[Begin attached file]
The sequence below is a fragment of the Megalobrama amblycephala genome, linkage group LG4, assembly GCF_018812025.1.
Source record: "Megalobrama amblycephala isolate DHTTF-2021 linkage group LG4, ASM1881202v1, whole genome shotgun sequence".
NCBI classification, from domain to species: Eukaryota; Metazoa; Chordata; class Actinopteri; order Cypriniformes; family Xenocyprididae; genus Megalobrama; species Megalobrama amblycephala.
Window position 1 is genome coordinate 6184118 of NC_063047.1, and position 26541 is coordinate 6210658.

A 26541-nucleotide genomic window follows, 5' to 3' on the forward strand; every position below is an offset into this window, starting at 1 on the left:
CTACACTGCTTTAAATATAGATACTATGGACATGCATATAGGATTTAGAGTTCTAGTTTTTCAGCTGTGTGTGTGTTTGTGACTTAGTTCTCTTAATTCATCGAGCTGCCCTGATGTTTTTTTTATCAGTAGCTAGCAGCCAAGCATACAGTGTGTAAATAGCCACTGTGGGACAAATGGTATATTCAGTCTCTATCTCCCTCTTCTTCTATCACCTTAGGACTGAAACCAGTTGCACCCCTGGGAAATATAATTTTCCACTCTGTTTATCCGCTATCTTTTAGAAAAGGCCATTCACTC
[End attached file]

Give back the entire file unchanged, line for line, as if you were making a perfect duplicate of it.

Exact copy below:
The sequence below is a fragment of the Megalobrama amblycephala genome, linkage group LG4, assembly GCF_018812025.1.
Source record: "Megalobrama amblycephala isolate DHTTF-2021 linkage group LG4, ASM1881202v1, whole genome shotgun sequence".
NCBI classification, from domain to species: Eukaryota; Metazoa; Chordata; class Actinopteri; order Cypriniformes; family Xenocyprididae; genus Megalobrama; species Megalobrama amblycephala.
Window position 1 is genome coordinate 6184118 of NC_063047.1, and position 26541 is coordinate 6210658.

A 26541-nucleotide genomic window follows, 5' to 3' on the forward strand; every position below is an offset into this window, starting at 1 on the left:
CTACACTGCTTTAAATATAGATACTATGGACATGCATATAGGATTTAGAGTTCTAGTTTTTCAGCTGTGTGTGTGTTTGTGACTTAGTTCTCTTAATTCATCGAGCTGCCCTGATGTTTTTTTTATCAGTAGCTAGCAGCCAAGCATACAGTGTGTAAATAGCCACTGTGGGACAAATGGTATATTCAGTCTCTATCTCCCTCTTCTTCTATCACCTTAGGACTGAAACCAGTTGCACCCCTGGGAAATATAATTTTCCACTCTGTTTATCCGCTATCTTTTAGAAAAGGCCATTCACTC